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What Is an Installment Loan?
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Installment loans are a form of financing that allows you to repay a lender in small portions over a period of time. They can make it easier for consumers to afford big-ticket items, whether that be a new home or vehicle.
Here’s how installment loans work and where you can find them.
What is an installment loan?
An installment loan is a generic term that can be used to describe most types of loans. These can include personal loans, auto loans, mortgages and student loans.
Typically, these loans are offered in lump sums and borrowers repay them over a set period in small installments. The interest rates and monthly payments are commonly fixed, so the borrower pays the same amount each month.
Other types of credit, such as credit cards, come with a revolving line of credit as well as variable interest rates, so the amount borrowers pay each month varies.
How do installment loans work?
Like many forms of credit, approval for an installment loan is typically judged based on your creditworthiness, or how likely you are to repay the loan. Loan approval commonly relies on the following factors:
- Credit score
- Payment history
- Credit utilization ratio
- Debt-to-income ratio
After you’re approved for an installment loan, you’ll either receive a lump sum (in the case of a personal loan) or the item you purchased (in the case of a mortgage or an auto loan).
Installment loans can be either secured or unsecured loans. Secured loans are backed by collateral. With auto loans, for instance, the vehicle you purchased serves as the collateral. If you are unable to repay your debt, your lender can legally seize the asset securing the loan.
Unsecured loans do not require collateral. If you default on an unsecured personal loan, the lender cannot seize your vehicle or foreclose on your home. However, there are other consequences if an unsecured personal loan isn’t repaid.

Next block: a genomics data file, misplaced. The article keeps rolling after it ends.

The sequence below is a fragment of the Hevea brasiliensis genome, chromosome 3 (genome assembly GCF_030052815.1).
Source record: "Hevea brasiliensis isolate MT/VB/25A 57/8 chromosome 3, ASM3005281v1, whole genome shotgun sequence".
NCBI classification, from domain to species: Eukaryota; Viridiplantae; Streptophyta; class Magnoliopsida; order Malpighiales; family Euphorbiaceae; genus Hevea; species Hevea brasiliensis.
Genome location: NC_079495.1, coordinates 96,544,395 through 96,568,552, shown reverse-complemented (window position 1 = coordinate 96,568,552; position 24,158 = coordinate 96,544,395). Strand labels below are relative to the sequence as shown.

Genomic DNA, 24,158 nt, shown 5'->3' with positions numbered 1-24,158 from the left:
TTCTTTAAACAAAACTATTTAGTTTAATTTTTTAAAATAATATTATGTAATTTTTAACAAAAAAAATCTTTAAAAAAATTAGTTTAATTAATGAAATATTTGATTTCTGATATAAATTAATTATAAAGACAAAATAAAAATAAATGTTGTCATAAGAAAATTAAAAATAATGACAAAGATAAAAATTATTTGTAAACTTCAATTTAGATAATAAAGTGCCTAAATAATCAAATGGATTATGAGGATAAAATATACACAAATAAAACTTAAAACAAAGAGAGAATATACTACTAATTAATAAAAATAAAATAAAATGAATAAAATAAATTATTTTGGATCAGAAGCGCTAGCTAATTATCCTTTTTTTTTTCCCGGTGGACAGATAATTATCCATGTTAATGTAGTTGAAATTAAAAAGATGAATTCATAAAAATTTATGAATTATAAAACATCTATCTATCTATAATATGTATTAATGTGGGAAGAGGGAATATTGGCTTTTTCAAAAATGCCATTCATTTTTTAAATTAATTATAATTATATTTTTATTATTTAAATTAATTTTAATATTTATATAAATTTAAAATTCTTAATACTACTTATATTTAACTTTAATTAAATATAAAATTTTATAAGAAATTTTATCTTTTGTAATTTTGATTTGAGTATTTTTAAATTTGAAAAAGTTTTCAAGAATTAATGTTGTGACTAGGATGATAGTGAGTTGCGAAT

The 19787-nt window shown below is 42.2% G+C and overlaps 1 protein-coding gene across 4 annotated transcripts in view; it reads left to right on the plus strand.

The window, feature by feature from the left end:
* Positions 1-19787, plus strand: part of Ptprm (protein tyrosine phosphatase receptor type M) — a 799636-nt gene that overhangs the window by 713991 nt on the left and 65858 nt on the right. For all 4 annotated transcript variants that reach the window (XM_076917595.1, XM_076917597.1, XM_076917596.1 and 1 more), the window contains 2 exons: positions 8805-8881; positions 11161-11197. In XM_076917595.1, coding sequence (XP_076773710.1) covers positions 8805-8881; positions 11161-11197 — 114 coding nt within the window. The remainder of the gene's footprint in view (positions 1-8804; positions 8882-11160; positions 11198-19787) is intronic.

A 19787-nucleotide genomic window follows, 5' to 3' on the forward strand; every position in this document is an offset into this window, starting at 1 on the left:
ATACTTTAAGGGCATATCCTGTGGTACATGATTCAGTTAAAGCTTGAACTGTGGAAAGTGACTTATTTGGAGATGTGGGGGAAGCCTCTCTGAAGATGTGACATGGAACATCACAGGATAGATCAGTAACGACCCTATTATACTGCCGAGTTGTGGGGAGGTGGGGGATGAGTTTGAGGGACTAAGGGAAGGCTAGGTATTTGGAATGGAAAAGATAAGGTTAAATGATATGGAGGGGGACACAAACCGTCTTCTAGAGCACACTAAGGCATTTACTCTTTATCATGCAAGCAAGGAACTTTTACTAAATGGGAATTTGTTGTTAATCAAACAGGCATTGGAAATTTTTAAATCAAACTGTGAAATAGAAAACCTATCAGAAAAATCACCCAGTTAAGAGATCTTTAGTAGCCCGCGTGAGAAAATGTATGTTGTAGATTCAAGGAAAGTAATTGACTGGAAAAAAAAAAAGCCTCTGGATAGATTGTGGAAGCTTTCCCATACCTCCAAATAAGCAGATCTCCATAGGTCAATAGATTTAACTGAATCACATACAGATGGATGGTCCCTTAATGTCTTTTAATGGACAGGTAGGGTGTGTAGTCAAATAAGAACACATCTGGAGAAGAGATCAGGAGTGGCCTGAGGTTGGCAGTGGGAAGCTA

Types of installment loans
Personal loans are loans that are provided to borrowers in lump sums. They typically come with fixed interest rates and loan-length terms, unlike credit cards.
These loans are a popular choice among consumers since they offer a lot of flexibility in how they can be used, unlike other types of installment loans. Personal loans can be used toward a wide variety of needs, including debt consolidation, credit card refinancing or medical bills.
Buy now, pay later loans
Buy now, pay later (BNPL) loans are a form of financing that many retailers offer. It allows customers to purchase items without paying the entire balance upfront.
BNPL financing typically comes in three forms:
- Pay in 4: This is by far the most common form of BNPL loans. Your balance is split into four payments that must be paid off within six weeks. You make one payment immediately and then every two weeks until the loan is entirely paid off. This type of BNPL loan usually does not come with interest.
- Pay in 30 days: Instead of paying in installments or up front, a pay-in-30-days loan allows you to try out an item before paying. As the name implies, however, if you want to keep the item, you’ll need to pay for it within 30 days.
- Monthly payments: This type of payment plan typically comes with interest. Similar to a personal loan, these payment plans allow you to make monthly installment payments on larger purchases.
A mortgage loan is an agreement between a homebuyer and a lender. You provide a down payment, and the lender loans the rest of the funds necessary to purchase the home. You’ll then repay the loan over a long period, commonly 15 or 30 years, plus interest and fees.
Keep in mind that mortgages are secured loans, so if you don’t keep up with payments, your lender can foreclose on your home and sell it to recoup its losses.
If you’re in the market for a new vehicle, an auto loan can help you afford it. Auto loans are typically repaid over two to seven years, and your interest rate will be determined by your creditworthiness, the size of your loan, the length of your loan and the value of your vehicle.
Similar to other types of installment loans, your lender will provide the money up front so you can purchase the vehicle. You’ll then make monthly installments to repay the balance plus interest.
Like mortgages, auto loans are secured loans. If you’re unable to repay the loan, your lender can legally repossess your vehicle.
Student loans are a type of installment loan that are used to fund post-secondary education. These types of loans can go toward tuition, room and board, books, transportation and any other costs related to your education.
These loans are unsecured and can come with variable or fixed interest rates. Student loans also typically come with various types of payment plans, such as making payments while in school or deferment.
Pros and cons of installment loans
Installment loans come in many different shapes and sizes, but that doesn’t mean they’re a good fit for everyone. Here are a few benefits and drawbacks to consider before signing on the dotted line for an installment loan.